So it came to pass that Mills made his first career start against the Carolina Panthers, and their fearsome pass rush, in a 24-9 loss this past Thursday night. Anytime the offense only generates nine points, it is by definition a subpar performance by the starting quarterback. However, if we are grading Mills on a separate scale, with the question being "Can he be this team's starting quarterback in future seasons?" then Mills did enough to at least make me want to see more.
For what it's worth, Mills didn't get much help from his team's running game (17 rushes, a paltry 42 yards), nor did he get much help from play caller Tim Kelly, who was super conservative. In retrospect, even head coach David Culley would admit they were probably TOO conservative:
If there is one thing I admire about David Culley early on in his head coaching tenure, it's his honesty and ability to admit mistakes. The coaching staff absolutely handled Mills too conservatively in his starting debut. The only times they really allowed him to let it rip was in situations that demanded more risky play calling — end of half, and when the Texans first trailed by two scores. Both times, Mills generated points.
David Culley on Davis Mills: "I think what we end up doing is, is, is that we got to the point to where that we ... went too far with trying to protect him ... he can handle a lot more than what we felt like, because of the way that he handled himself in this ballgame." pic.twitter.com/2TMhsDrcjs— Rivers McCown (@riversmccown) September 24, 2021
As for the overall performance of Mills compared to other Texans rookie quarterbacks in their first starts, he holds up very favorably. In the team's history, five rookies have started games, and the team has a record of 3-2 in those games, despite averaging just 12 points of offense in the five games. Here are the individual performances of those five quarterbacks in those debut starts:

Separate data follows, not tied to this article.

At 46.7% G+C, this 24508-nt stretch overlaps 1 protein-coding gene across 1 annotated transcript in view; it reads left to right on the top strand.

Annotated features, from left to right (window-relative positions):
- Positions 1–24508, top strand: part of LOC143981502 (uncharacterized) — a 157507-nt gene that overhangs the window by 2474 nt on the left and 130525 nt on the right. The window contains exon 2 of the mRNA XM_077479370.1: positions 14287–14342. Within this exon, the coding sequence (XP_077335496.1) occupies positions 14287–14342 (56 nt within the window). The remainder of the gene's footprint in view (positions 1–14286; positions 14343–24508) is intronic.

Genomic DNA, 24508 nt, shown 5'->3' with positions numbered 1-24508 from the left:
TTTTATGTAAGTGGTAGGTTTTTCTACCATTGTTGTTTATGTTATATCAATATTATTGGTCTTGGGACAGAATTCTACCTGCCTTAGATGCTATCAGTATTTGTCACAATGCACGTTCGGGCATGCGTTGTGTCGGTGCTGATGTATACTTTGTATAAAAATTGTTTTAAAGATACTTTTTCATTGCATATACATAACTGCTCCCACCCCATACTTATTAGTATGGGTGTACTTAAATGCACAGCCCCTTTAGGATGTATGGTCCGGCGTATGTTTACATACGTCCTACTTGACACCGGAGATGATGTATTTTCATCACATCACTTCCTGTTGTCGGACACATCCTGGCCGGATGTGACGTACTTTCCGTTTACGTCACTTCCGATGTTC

DAVID CARR, 2002, Week 1 vs Dallas (W, 19-10)
STATS: 10-22, 145 yards, 2 TD, 1 INT, 78.8 rtg
DAVE RAGONE, 2003, Week 14 at Jacksonville (L, 27-0)
STATS: 11-23, 71 yards, 0 TD, 1 INT, 36.7 rtg, 5-51 rushing
T.J. YATES, 2011, Week 13 vs Atlanta (W, 17-10)
STATS: 12-25, 188 yards, 1 TD, 0 INT, 86.7 rtg
DESHAUN WATSON, 2017, Week 2 at Cincinnati (W, 13-9)
STATS: 15-24, 125 yards, 0 TD, 0 INT, 75.9 rtg, 5-67 rushing, 1 TD
DAVIS MILLS, 2021, Week 3 vs Carolina (L, 24-9)
STATS: 19-28, 168 yards, 1 TD, 0 INT, 95.5 rtg
While Mills was indeed the skipper for one of the two losses for a Texans rookie QB in a starting role, he did have the highest passer rating of the five signal callers, and by a fairly substantial margin. He also had the highest completion percentage of this group. I would also point out, in support of Mills, that his performance on Thursday night lines up more than adequately in comparison to his rookie peers around the league:
Overall, Mills did enough for me to intrigue me for the next couple of games, at least. Some would see it as a bit of misfortune that Mills has to face the Bills and the Patriots, and their fearsome defenses, but why not get full clarity on where Mills is against the best of the best? He doesn't strike me as someone who is going to get ruined or rattled by poor performance against elite competition.
This is NOT me saying Davis Mills is going to Rookie of the Year, but just some perspective on last night:— Sean Pendergast (@SeanTPendergast) September 24, 2021
DAVIS MILLS QBR (ESPN version) last night: 57.5
That would rank 17th among starting QBs. Other rookie starters:
MAC JONES 53.5
TREVOR LAWRENCE 24.5
ZACH WILSON 23.2
Listen to Sean Pendergast on SportsRadio 610 from 6 a.m. to 10 a.m. weekdays. Also, follow him on Twitter at twitter.com/SeanTPendergast and like him on Facebook at facebook.com/SeanTPendergast.